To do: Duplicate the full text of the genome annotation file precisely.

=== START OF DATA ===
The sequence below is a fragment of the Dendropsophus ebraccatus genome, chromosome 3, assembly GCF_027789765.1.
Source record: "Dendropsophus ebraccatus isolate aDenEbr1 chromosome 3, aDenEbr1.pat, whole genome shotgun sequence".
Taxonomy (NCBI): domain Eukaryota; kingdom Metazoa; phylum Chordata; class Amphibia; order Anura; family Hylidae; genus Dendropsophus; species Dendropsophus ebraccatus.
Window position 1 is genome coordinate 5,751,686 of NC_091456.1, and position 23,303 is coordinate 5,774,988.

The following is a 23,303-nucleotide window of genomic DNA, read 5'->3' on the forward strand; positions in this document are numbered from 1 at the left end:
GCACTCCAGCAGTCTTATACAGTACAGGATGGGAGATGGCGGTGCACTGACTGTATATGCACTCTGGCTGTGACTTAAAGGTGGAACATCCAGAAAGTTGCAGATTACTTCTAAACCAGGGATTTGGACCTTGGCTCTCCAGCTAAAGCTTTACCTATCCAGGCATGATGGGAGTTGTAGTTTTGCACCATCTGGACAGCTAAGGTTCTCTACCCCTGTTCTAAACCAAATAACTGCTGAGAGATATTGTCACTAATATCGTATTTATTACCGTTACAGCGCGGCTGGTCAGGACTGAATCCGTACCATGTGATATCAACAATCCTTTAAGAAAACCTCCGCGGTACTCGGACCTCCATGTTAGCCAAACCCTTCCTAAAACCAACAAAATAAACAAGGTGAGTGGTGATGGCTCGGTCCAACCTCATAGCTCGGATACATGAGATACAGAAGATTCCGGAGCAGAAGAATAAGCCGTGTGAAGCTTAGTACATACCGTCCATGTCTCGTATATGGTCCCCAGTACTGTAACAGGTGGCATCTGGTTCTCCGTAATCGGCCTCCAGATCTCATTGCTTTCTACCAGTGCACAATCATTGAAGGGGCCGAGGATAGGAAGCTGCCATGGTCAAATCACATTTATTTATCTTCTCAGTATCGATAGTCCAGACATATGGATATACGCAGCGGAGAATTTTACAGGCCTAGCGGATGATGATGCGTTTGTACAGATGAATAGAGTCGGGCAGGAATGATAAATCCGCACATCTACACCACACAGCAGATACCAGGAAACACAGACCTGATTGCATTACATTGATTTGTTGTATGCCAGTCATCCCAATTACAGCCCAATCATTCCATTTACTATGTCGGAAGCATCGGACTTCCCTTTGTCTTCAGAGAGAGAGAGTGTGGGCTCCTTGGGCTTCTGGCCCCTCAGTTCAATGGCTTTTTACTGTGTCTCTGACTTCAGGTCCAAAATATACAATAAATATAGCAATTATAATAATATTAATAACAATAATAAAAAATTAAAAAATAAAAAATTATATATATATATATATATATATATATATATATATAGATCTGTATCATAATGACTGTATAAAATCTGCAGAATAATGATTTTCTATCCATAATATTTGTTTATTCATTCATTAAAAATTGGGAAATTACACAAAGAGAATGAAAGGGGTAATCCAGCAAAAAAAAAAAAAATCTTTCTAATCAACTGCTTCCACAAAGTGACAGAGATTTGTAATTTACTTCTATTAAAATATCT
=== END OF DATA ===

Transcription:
The sequence below is a fragment of the Dendropsophus ebraccatus genome, chromosome 3, assembly GCF_027789765.1.
Source record: "Dendropsophus ebraccatus isolate aDenEbr1 chromosome 3, aDenEbr1.pat, whole genome shotgun sequence".
Taxonomy (NCBI): domain Eukaryota; kingdom Metazoa; phylum Chordata; class Amphibia; order Anura; family Hylidae; genus Dendropsophus; species Dendropsophus ebraccatus.
Window position 1 is genome coordinate 5,751,686 of NC_091456.1, and position 23,303 is coordinate 5,774,988.

The following is a 23,303-nucleotide window of genomic DNA, read 5'->3' on the forward strand; positions in this document are numbered from 1 at the left end:
GCACTCCAGCAGTCTTATACAGTACAGGATGGGAGATGGCGGTGCACTGACTGTATATGCACTCTGGCTGTGACTTAAAGGTGGAACATCCAGAAAGTTGCAGATTACTTCTAAACCAGGGATTTGGACCTTGGCTCTCCAGCTAAAGCTTTACCTATCCAGGCATGATGGGAGTTGTAGTTTTGCACCATCTGGACAGCTAAGGTTCTCTACCCCTGTTCTAAACCAAATAACTGCTGAGAGATATTGTCACTAATATCGTATTTATTACCGTTACAGCGCGGCTGGTCAGGACTGAATCCGTACCATGTGATATCAACAATCCTTTAAGAAAACCTCCGCGGTACTCGGACCTCCATGTTAGCCAAACCCTTCCTAAAACCAACAAAATAAACAAGGTGAGTGGTGATGGCTCGGTCCAACCTCATAGCTCGGATACATGAGATACAGAAGATTCCGGAGCAGAAGAATAAGCCGTGTGAAGCTTAGTACATACCGTCCATGTCTCGTATATGGTCCCCAGTACTGTAACAGGTGGCATCTGGTTCTCCGTAATCGGCCTCCAGATCTCATTGCTTTCTACCAGTGCACAATCATTGAAGGGGCCGAGGATAGGAAGCTGCCATGGTCAAATCACATTTATTTATCTTCTCAGTATCGATAGTCCAGACATATGGATATACGCAGCGGAGAATTTTACAGGCCTAGCGGATGATGATGCGTTTGTACAGATGAATAGAGTCGGGCAGGAATGATAAATCCGCACATCTACACCACACAGCAGATACCAGGAAACACAGACCTGATTGCATTACATTGATTTGTTGTATGCCAGTCATCCCAATTACAGCCCAATCATTCCATTTACTATGTCGGAAGCATCGGACTTCCCTTTGTCTTCAGAGAGAGAGAGTGTGGGCTCCTTGGGCTTCTGGCCCCTCAGTTCAATGGCTTTTTACTGTGTCTCTGACTTCAGGTCCAAAATATACAATAAATATAGCAATTATAATAATATTAATAACAATAATAAAAAATTAAAAAATAAAAAATTATATATATATATATATATATATATATATATATATAGATCTGTATCATAATGACTGTATAAAATCTGCAGAATAATGATTTTCTATCCATAATATTTGTTTATTCATTCATTAAAAATTGGGAAATTACACAAAGAGAATGAAAGGGGTAATCCAGCAAAAAAAAAAAAAATCTTTCTAATCAACTGCTTCCACAAAGTGACAGAGATTTGTAATTTACTTCTATTAAAATATCT